Mimesis Law
16 July 2019

Fault Lines Debate: Keep The Grand Jury Secret, True Bill Or Not

October 4, 2016 (Fault Lines) — Ed. Note: The State of Ohio is considering eliminating grand jury secrecy in the wake of the Tamir Rice no true bill.  We have charged Andrew King and Andrew Fleischman to debate the question: Following a grand jury’s return of “no true bill,” should its proceedings remain secret? This is Andrew King’s argument:

The maelstrom following the shooting of Michael Brown in Ferguson has left very little untouched, especially after cases of police lethal use force in Cleveland, New York, Baltimore, and other places. It gave rise to a broad discussion about what constitutes police brutality and the Black Lives Matter movement. After the targeted killing of police in Dallas and elsewhere, a counter-attack began, where movements like Black Lives Matter were labeled as terrorist organizations. Even Bill Clinton found himself in the cross fire.

Eventually, these killings led to blaming not just the police but prosecutors too. Although in most cases, the prosecutors were constrained by Supreme Court case law on the use of force. But like police officers, prosecutors were more visible and accessible than those in black robes, who made interpreted the law to be this way. Voting prosecutors out of office and getting some police officers fired and criminally charged was not enough. And changing the law through legislation or Supreme Court litigation takes too long. So another scapegoat had to be found and sacrificed to the clamorous public.

After the grand jury no-billed the officers involved in the deaths of Michael Brown, Eric Garner, and Tamir Rice, there were calls to change the grand jury system. Because Ohio was where 12-year-old Tamir Rice was killed almost on sight, after he was reported having a firearm, there has been a political movement to change the system. Not only because there were questions about whether the shooting of Rice was justified but also whether the grand jury should have indicted the officer. Scott Greenfield explains his feelings as follows:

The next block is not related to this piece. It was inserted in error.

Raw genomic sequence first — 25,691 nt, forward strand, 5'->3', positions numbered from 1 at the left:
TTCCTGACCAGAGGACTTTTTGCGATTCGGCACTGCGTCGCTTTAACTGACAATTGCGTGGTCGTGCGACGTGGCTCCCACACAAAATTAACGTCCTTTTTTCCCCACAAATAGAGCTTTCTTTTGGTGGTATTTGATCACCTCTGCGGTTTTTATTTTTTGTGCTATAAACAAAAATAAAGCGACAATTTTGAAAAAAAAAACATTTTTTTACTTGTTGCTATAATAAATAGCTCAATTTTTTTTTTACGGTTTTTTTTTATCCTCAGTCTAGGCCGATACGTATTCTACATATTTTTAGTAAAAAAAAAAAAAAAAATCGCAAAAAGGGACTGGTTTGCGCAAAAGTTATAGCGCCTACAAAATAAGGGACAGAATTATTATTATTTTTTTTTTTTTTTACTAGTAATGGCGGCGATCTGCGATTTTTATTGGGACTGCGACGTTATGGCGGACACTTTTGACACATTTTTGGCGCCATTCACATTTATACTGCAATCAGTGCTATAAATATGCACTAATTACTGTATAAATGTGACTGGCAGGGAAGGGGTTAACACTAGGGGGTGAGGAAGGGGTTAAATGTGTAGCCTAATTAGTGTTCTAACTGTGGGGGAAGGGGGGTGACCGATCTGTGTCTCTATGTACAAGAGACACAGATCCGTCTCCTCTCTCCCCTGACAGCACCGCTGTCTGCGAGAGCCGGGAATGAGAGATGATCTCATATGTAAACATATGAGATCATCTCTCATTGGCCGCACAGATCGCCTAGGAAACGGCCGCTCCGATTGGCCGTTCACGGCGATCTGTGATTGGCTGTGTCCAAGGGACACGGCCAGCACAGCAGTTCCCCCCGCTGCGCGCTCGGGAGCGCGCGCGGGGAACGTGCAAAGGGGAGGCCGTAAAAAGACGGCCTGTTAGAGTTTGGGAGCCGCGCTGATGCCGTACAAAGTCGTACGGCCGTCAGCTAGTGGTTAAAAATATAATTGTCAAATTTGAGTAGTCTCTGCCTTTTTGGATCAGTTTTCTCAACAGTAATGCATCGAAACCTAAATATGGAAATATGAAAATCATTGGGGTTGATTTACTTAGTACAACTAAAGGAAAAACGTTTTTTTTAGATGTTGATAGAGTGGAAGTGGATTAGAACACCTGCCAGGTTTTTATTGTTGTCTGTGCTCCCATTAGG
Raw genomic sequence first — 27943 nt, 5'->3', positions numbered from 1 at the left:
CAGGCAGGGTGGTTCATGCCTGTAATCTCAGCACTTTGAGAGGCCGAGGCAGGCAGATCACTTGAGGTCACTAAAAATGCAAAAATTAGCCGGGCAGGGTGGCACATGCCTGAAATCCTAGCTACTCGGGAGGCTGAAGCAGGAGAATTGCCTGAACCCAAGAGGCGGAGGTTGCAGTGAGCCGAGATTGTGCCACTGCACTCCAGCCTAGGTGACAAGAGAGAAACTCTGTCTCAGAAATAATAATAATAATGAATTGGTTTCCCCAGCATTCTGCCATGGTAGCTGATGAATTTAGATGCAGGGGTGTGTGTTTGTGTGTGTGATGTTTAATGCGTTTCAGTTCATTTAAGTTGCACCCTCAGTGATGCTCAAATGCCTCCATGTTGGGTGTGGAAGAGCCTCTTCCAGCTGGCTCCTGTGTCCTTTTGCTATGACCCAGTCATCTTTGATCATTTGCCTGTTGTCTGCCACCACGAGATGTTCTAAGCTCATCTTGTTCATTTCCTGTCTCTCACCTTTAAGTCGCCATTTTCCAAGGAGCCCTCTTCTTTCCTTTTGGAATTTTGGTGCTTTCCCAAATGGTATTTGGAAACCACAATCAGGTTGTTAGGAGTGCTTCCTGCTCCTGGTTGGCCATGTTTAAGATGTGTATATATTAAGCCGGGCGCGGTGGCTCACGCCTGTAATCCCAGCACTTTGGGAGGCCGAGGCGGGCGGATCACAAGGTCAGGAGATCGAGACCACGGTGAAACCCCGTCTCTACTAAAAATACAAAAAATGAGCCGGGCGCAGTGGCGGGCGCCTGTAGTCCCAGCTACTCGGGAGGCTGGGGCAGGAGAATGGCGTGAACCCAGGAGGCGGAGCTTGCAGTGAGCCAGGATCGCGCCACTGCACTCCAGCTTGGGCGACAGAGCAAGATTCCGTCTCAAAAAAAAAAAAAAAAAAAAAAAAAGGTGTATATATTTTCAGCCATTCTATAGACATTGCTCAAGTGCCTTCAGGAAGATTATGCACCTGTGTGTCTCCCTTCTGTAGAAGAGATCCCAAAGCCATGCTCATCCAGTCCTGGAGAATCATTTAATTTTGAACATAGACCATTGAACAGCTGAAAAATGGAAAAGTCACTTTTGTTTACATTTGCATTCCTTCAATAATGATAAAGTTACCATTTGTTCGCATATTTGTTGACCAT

For the unwary, this is not how the grand jury is supposed to work. Not at all. Not even close.  The decision to present a case to a grand jury belongs exclusively to the prosecution, and by presenting the case, they tacitly assert that they believe an indictment to be proper. So, they present the evidence that supports their belief.  If they do not believe the target of the grand jury to have committed the crime for which they seek an indictment, the duty is to not present the case and take the responsibility for their decision.

McGinty doesn’t want an indictment. McGinty is too much of a coward to take the responsibility of his office to say so, and instead is engaging in a grand jury charade to soothe the public’s anger about the murder of Tamir Rice while assuring the desired outcome.  And as this description of what happened in the grand jury shows, the prosecution is making damn sure that there will be no indictment.

While I understand Scott’s frustration here, submitting what the prosecutor believes to be a justified homicide to the grand jury proves a check on prosecutors. They cannot insulate officers merely through a quiet file review and no action. Rather, the prosecutor must test the conclusion that the homicide was justified against the community’s judgment.

But Scott’s sentiment was widely shared. No longer were prosecutors considered fair and competent to handle most police lethal use of force cases. Instead, a task force recommended giving the Ohio Attorney General the sole authority to investigate and prosecute those cases. A similar idea has been considered in other states, like New York. As we know from federal involvement in this area, involving a distant, less accountable agency always leads to better results. It follows in the minds of many then that if prosecutors cannot be trusted, then neither can grand juries.